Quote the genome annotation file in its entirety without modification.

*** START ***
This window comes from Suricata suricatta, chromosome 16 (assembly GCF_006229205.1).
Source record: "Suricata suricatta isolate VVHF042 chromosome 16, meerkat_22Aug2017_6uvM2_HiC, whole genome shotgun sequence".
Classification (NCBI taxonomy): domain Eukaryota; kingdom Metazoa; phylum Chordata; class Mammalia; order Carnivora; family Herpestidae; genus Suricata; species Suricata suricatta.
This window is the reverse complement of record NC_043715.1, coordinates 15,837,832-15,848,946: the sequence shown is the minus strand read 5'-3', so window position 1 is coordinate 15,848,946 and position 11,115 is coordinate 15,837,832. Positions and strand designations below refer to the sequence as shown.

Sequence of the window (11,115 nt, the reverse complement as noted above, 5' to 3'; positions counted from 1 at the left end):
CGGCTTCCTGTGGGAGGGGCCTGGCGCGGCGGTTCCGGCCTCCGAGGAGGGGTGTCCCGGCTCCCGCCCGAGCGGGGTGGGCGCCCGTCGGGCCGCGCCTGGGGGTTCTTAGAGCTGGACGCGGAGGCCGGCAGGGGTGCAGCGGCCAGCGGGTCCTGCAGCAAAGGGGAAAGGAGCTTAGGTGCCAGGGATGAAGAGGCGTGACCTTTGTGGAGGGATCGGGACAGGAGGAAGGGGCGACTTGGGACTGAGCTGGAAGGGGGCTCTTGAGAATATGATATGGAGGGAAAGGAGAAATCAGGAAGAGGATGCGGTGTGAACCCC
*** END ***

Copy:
This window comes from Suricata suricatta, chromosome 16 (assembly GCF_006229205.1).
Source record: "Suricata suricatta isolate VVHF042 chromosome 16, meerkat_22Aug2017_6uvM2_HiC, whole genome shotgun sequence".
Classification (NCBI taxonomy): domain Eukaryota; kingdom Metazoa; phylum Chordata; class Mammalia; order Carnivora; family Herpestidae; genus Suricata; species Suricata suricatta.
This window is the reverse complement of record NC_043715.1, coordinates 15,837,832-15,848,946: the sequence shown is the minus strand read 5'-3', so window position 1 is coordinate 15,848,946 and position 11,115 is coordinate 15,837,832. Positions and strand designations below refer to the sequence as shown.

Sequence of the window (11,115 nt, the reverse complement as noted above, 5' to 3'; positions counted from 1 at the left end):
CGGCTTCCTGTGGGAGGGGCCTGGCGCGGCGGTTCCGGCCTCCGAGGAGGGGTGTCCCGGCTCCCGCCCGAGCGGGGTGGGCGCCCGTCGGGCCGCGCCTGGGGGTTCTTAGAGCTGGACGCGGAGGCCGGCAGGGGTGCAGCGGCCAGCGGGTCCTGCAGCAAAGGGGAAAGGAGCTTAGGTGCCAGGGATGAAGAGGCGTGACCTTTGTGGAGGGATCGGGACAGGAGGAAGGGGCGACTTGGGACTGAGCTGGAAGGGGGCTCTTGAGAATATGATATGGAGGGAAAGGAGAAATCAGGAAGAGGATGCGGTGTGAACCCC